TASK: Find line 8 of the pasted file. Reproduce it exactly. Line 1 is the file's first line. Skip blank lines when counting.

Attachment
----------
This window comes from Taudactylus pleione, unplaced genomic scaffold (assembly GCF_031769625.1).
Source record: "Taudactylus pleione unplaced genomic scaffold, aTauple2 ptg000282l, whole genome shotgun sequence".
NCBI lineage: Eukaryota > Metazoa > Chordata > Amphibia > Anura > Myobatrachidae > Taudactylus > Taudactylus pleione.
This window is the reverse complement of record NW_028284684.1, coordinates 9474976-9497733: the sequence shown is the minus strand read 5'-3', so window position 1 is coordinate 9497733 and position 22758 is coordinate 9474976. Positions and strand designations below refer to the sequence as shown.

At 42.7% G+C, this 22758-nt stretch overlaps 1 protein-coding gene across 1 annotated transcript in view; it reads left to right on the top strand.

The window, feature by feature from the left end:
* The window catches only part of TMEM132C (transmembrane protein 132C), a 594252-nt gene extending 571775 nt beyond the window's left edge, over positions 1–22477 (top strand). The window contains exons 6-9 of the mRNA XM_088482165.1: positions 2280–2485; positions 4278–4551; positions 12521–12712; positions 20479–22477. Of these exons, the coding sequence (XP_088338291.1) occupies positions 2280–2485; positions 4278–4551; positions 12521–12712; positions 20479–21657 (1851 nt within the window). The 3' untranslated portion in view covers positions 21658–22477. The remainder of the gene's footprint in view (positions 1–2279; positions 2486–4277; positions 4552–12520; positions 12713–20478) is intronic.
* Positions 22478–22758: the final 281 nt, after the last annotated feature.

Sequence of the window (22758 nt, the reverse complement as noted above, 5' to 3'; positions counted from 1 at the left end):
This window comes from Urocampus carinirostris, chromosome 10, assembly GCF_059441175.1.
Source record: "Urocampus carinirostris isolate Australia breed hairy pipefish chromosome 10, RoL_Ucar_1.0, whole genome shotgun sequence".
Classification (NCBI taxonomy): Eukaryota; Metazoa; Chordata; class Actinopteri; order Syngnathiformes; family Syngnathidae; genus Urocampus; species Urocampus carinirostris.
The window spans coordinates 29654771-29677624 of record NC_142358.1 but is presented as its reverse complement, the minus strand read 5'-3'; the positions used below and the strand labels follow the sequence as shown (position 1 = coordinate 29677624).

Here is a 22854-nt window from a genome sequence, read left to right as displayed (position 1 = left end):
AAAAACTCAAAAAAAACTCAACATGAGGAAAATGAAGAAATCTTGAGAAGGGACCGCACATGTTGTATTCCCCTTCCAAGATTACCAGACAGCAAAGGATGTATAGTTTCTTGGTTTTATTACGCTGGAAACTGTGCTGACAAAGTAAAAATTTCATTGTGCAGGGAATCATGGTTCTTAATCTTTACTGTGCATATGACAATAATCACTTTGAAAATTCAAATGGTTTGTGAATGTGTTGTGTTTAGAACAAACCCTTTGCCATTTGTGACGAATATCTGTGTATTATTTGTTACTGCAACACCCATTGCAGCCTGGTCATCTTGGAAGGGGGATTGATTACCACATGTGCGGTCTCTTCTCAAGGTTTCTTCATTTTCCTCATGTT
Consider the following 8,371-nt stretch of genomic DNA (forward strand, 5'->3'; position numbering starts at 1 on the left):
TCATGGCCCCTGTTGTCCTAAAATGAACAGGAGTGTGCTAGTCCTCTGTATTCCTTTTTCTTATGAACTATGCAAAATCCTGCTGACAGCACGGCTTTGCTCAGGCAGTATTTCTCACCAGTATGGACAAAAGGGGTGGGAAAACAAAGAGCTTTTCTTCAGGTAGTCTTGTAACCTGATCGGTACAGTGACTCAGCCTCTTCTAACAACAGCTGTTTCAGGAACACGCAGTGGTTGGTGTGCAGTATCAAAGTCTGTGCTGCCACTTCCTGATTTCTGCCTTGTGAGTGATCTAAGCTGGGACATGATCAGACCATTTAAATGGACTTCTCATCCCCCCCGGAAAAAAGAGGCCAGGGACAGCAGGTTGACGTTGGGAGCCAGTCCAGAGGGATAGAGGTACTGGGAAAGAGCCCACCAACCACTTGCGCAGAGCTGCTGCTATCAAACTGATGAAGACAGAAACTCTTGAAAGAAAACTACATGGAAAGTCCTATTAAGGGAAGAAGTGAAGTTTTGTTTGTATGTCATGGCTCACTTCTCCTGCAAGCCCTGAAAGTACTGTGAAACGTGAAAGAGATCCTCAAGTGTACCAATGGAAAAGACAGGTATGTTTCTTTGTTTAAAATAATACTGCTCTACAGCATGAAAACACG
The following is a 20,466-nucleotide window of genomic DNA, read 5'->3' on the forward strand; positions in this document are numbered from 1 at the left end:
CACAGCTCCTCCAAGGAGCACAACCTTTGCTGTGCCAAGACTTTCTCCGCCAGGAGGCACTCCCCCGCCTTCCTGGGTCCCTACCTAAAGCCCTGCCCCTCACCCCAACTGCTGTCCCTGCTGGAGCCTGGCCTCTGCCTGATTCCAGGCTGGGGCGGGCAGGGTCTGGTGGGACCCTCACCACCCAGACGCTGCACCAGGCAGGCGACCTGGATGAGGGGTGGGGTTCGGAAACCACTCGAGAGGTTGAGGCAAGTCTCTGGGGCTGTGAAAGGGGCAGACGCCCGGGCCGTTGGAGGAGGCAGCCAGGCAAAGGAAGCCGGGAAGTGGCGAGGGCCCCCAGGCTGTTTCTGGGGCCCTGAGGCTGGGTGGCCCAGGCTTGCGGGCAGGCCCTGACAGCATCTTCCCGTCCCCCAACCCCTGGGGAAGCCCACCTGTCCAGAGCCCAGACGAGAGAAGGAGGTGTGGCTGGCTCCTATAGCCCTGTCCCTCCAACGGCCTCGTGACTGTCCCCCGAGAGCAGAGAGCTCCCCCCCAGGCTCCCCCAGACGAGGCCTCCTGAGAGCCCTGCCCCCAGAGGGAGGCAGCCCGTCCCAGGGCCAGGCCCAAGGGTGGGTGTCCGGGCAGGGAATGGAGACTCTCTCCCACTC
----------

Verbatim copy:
* Positions 22478–22758: the final 281 nt, after the last annotated feature.